We tend not to cover mixed breeds by virtue of our mandate to celebrate the valued contributions of purebred dogs, but when we read about Russia’s DS Likhachev Scientific Research Institute for Cultural Heritage and Environmental Protection effort to “create a better mousetrap,” we read something interesting about a breed that was half of the genetic blend used in that effort, the Siberian Husky.
Crossing Siberian Huskies (sometimes referred to as the Russian Husky) with wild jackals to create a highly efficient sniffer dog was the idea of Soviet biologist Klim Sulimov when he was working at the Interior Ministry in 1965. The breeding program was started in 1975, and in 2002, the institute successfully produced hybrids that were a quarter jackal and three-quarters Husky. The resulting hybrid is sometimes called the Sulimov dog, though Sulmov said in an interview, “It is not a breed. We have reproduced the initial ‘pre-breed norm’ of a dog, the way it used to be 100,000 years ago. In other words before humans began to ‘specialize’ it, breeding it for hunting, guarding, etc. Any specialization limits possibilities.”
Why did Sulimov – and therefore, the institute – use these two particular animals?
Scientists in the program felt that many dog species are losing their naturally sharp sense of smell through domestication. It is not for us to argue the point, though we are mindful of the many English Springer Spaniels, Bloodhounds, and Labrador Retrievers being used in sniffer programs with great success. That said, researchers felt that the sensitive nose of wild, scavenging jackals is superior to any dog breed, and indeed, even sharper than that of wolves. Jackals for the program were found at the Baku Zoo in Azerbaijan.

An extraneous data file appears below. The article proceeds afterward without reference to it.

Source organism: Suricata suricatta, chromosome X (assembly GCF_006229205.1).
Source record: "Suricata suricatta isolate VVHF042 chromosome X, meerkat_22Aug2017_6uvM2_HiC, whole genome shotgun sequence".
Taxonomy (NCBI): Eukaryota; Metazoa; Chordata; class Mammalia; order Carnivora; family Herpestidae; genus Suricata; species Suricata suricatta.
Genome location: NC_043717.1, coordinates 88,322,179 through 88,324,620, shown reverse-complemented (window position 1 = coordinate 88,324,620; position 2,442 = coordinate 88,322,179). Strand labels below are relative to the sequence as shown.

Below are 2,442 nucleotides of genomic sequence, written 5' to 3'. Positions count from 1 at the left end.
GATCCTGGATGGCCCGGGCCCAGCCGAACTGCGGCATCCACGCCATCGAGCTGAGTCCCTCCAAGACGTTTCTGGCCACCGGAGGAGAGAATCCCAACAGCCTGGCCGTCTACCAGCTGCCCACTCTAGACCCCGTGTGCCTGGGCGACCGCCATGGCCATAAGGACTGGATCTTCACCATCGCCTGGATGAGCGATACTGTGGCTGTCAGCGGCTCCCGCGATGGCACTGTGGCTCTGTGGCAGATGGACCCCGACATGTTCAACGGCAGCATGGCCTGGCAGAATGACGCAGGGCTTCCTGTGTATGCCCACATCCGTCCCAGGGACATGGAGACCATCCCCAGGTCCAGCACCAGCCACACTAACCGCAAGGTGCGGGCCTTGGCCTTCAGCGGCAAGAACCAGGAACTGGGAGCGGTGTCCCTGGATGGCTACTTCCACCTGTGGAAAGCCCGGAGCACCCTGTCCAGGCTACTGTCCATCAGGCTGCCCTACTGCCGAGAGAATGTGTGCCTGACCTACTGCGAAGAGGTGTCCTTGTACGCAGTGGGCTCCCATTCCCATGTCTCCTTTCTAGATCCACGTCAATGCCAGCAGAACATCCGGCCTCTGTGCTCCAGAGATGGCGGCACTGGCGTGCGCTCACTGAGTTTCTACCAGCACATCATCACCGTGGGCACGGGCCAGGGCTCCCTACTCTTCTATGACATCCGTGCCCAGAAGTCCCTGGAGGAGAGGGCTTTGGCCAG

It was necessary, however, to add a more benign temperament to this hybrid, and the Siberian Husky was added not just because of its temperament, but because Huskies are adapted to the severe conditions of Arctic cold where substances become non-volatile under low temperatures and exist only in a highly diluted form. The Husky’s keener sense of smell to operate in this frigid environment made it a natural choice.
The highly scent sensitive jackal/dogs are now being used at Russian airports. As of 2003, twenty-five of the dogs were employed at Russia’s largest airline Aeroflot base in Sheremetyevo Airport, and ten more were working at the forensic criminology examination department nearby. The approach being used to detect bombs is groundbreaking because it’s based on analyzing the bioelectric activity of the jackal/dog’s brain and central nervous system. In other words, using the dog’s body reaction generated by the dog’s central nervous system.”
This new technique was developed and patented together with Aeroflot in 2015 and replaced a reliance on the traditional dog method of “signal behavior” which was only 60 percent accurate. The new method increased detection accuracy to nearly 100 percent, a result repeated when scientists conducted about 1,000 experimental tests and only eight of them recorded a mistake.
Explosives detection isn’t the only thing that a Sulimov dog can do with the use of the new technology. It has the potential to diagnose cancer by smell, and can easily find ivory in a heap of jewelry or garbage, something that could help stop the slaughter of thousands of elephants every year.
You might find this video interesting. Scroll past 18 seconds to get to the “good part:”
Our understanding is that the hybrids are never used outside of Russia unless under special circumstances. According to wildlife veterinary expert, Professor John Cooper, the Wild Animals Act in the UK, for example, would cause all kinds of legal implications about whether it’s a domestic or a wild animal.